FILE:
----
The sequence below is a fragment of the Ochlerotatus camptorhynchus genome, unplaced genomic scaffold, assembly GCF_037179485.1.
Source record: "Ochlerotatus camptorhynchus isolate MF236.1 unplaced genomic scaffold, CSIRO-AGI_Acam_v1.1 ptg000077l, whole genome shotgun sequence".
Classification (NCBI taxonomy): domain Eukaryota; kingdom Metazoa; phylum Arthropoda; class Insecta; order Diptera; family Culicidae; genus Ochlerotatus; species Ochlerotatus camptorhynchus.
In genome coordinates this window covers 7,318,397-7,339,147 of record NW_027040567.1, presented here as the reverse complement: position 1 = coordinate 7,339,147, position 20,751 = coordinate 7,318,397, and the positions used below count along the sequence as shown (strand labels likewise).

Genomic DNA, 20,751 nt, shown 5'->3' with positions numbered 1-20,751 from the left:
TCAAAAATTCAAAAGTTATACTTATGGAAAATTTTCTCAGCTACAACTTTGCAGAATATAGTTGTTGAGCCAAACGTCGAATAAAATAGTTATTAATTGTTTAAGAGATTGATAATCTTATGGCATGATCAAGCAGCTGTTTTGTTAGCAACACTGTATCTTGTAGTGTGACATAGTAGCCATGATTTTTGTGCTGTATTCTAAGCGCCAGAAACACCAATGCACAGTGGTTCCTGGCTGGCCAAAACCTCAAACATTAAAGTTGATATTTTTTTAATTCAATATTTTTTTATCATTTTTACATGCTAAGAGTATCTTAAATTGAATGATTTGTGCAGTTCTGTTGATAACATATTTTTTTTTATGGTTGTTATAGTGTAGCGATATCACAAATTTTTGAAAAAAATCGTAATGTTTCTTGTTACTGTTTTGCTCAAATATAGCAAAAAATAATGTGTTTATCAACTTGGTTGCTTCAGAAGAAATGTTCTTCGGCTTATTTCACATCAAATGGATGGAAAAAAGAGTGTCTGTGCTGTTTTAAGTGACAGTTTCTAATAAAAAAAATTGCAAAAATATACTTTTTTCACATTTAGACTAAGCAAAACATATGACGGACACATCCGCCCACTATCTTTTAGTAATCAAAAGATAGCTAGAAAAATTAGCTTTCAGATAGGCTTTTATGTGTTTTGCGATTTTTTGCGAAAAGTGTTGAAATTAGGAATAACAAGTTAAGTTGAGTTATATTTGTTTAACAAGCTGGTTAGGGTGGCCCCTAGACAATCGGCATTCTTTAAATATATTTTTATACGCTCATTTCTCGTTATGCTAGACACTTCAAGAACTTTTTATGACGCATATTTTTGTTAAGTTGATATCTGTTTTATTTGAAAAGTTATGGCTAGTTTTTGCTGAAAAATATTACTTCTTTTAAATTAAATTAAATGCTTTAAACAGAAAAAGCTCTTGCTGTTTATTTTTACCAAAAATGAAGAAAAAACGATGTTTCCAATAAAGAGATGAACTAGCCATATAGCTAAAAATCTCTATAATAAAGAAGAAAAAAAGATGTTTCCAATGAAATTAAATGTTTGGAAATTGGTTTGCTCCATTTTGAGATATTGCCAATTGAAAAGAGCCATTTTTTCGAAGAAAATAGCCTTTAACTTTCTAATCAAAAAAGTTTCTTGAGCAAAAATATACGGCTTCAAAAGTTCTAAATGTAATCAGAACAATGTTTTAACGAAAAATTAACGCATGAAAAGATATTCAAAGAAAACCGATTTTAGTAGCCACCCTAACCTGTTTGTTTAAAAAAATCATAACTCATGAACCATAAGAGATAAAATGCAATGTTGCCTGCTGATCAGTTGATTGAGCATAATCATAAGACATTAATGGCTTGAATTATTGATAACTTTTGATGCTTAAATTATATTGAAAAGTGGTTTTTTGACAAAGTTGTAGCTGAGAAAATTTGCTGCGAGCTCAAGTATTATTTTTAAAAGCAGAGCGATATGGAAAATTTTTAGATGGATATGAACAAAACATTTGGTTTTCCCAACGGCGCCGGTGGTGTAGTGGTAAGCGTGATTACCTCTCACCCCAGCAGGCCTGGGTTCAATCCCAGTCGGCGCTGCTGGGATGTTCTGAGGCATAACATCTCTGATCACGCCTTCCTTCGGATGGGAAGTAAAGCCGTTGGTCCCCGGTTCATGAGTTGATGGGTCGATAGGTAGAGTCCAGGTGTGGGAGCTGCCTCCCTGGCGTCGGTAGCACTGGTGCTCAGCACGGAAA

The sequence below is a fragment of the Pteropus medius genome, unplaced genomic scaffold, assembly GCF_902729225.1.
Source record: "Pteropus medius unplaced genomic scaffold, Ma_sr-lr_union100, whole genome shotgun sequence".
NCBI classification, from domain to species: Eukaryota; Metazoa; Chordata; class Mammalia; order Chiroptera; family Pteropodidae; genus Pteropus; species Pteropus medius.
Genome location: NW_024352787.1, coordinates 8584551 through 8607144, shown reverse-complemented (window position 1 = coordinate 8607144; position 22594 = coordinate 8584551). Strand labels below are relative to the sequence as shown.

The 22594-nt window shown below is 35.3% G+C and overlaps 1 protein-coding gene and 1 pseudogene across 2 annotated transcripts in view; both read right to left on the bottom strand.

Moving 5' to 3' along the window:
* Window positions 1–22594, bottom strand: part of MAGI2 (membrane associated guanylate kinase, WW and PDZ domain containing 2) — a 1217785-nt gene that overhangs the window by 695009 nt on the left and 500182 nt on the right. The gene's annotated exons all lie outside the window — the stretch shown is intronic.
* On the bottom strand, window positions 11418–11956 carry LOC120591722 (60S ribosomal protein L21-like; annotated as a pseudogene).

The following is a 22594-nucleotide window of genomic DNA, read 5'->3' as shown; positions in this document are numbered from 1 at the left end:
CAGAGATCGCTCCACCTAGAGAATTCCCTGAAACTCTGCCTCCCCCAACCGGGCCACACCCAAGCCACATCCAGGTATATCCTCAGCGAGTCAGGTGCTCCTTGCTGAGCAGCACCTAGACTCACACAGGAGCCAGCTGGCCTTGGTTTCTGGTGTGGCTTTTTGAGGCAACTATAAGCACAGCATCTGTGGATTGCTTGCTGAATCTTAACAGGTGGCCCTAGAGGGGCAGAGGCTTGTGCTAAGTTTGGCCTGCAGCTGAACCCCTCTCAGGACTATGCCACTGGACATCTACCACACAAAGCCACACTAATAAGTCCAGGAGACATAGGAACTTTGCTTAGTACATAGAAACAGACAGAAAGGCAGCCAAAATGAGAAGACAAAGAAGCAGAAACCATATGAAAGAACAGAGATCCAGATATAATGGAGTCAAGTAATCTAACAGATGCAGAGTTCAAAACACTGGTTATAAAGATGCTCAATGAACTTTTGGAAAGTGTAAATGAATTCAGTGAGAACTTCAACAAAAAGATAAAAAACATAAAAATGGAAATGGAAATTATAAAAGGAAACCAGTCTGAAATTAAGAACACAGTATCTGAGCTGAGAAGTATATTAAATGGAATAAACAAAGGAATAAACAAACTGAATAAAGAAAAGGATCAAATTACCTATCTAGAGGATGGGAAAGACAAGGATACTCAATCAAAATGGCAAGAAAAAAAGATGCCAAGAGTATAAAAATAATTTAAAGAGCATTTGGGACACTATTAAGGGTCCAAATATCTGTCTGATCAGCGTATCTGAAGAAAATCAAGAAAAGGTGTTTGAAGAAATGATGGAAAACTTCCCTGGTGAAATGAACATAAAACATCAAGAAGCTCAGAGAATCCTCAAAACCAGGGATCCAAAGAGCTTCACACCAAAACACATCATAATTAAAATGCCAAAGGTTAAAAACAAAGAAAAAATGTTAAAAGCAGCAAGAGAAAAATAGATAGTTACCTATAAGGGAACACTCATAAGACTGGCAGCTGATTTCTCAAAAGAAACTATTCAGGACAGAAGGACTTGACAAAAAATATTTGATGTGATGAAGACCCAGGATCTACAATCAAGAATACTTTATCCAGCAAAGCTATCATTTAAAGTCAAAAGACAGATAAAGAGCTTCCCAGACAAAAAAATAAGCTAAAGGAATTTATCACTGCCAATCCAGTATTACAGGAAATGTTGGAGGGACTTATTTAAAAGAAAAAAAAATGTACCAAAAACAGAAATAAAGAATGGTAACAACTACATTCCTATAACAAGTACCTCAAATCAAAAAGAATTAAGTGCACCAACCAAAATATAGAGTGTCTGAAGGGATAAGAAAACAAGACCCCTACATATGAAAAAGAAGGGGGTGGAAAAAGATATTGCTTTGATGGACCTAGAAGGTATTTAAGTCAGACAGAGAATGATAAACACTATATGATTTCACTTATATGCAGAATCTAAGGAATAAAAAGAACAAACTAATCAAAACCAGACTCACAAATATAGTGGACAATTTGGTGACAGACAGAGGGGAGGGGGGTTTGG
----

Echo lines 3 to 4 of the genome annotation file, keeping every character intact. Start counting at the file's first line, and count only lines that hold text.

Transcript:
Classification (NCBI taxonomy): domain Eukaryota; kingdom Metazoa; phylum Arthropoda; class Insecta; order Diptera; family Culicidae; genus Ochlerotatus; species Ochlerotatus camptorhynchus.
In genome coordinates this window covers 7,318,397-7,339,147 of record NW_027040567.1, presented here as the reverse complement: position 1 = coordinate 7,339,147, position 20,751 = coordinate 7,318,397, and the positions used below count along the sequence as shown (strand labels likewise).